The general aim of this strategic research field is to provide the Swiss agricultural sector with varieties and clones of cultivated plants which are healthy, adapted to Swiss conditions, make efficient use of natural resources, can cope with abiotic stress, and are resistant to or tolerant of pathogens and pests. These plants must provide high-quality harvests that meet the demands of the sector and market, whether they are intented for human or animal nutrition.
To achieve these aims, we need to:
- Develop new varieties of cultivated plants and grapes (plant breeding) that are pest-resistant, and which allow us to conserve resources, limit the use of inputs, and supply crops that meet the demands of the markets
- Scientifically characterise new varieties of cultivated plants and grapevine clones (varietal study) in order to capitalise quickly on genetic advances and support ecological intensification as well as the resilience of the production systems
- Make healthy, certified seeds and vegetative propagation material available to the sector (certification) in order to support ecological intensification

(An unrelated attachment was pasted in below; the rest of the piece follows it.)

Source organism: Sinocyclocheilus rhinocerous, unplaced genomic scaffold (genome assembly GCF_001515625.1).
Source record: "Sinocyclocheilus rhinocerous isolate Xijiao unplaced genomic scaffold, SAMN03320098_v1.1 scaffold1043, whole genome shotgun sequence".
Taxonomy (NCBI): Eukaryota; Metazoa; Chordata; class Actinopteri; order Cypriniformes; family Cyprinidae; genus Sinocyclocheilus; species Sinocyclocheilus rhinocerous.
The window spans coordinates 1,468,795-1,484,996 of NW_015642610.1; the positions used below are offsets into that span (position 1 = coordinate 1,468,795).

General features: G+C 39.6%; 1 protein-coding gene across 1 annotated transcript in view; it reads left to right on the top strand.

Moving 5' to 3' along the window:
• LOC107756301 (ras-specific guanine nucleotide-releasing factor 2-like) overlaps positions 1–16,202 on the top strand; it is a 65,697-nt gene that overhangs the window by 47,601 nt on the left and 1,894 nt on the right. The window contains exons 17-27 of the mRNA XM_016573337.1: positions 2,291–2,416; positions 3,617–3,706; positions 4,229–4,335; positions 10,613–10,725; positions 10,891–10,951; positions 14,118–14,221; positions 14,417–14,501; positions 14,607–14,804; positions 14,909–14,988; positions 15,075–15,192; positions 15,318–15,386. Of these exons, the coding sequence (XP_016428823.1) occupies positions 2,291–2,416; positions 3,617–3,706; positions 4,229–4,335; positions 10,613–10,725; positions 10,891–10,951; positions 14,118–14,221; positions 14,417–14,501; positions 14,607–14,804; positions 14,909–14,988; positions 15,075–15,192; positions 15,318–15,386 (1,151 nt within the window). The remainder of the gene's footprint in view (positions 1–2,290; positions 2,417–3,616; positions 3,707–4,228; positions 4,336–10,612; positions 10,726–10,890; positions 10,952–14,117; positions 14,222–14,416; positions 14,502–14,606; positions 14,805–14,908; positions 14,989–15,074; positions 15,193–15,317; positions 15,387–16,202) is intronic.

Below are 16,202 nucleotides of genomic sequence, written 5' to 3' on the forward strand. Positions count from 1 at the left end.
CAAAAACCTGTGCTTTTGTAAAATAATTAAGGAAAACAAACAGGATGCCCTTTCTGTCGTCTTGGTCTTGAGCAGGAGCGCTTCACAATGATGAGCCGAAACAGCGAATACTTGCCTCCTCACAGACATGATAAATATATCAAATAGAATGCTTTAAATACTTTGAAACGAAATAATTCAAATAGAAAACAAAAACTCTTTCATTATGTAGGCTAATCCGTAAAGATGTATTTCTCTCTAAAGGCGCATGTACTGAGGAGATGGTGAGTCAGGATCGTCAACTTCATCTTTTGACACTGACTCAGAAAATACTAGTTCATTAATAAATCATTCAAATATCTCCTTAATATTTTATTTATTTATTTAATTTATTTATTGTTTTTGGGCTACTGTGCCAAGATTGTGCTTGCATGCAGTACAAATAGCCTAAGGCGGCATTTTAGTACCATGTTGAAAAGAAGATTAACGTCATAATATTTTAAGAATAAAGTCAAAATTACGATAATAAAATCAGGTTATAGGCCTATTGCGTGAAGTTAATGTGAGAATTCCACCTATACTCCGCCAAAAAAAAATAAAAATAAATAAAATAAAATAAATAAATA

- Meet requests for conservation and characterisation of genetic resources
- Identify new plants that are seldom or not yet cultivated in Switzerland and which offer worthwhile prospects in terms of crop and diversification of nutrition
- Further develop ‘classic’ breeding methods such as genomic selection, speed-breeding, high-throughput phenotyping, etc. and implement these in the breeding programmes. Evaluation of the opportunities and risks of the new breeding methods (transgenesis and cisgenesis, RNAi, genome editing, CRISPR/Cas, etc.).
- Evaluate genetically modified (GM) plants in the field.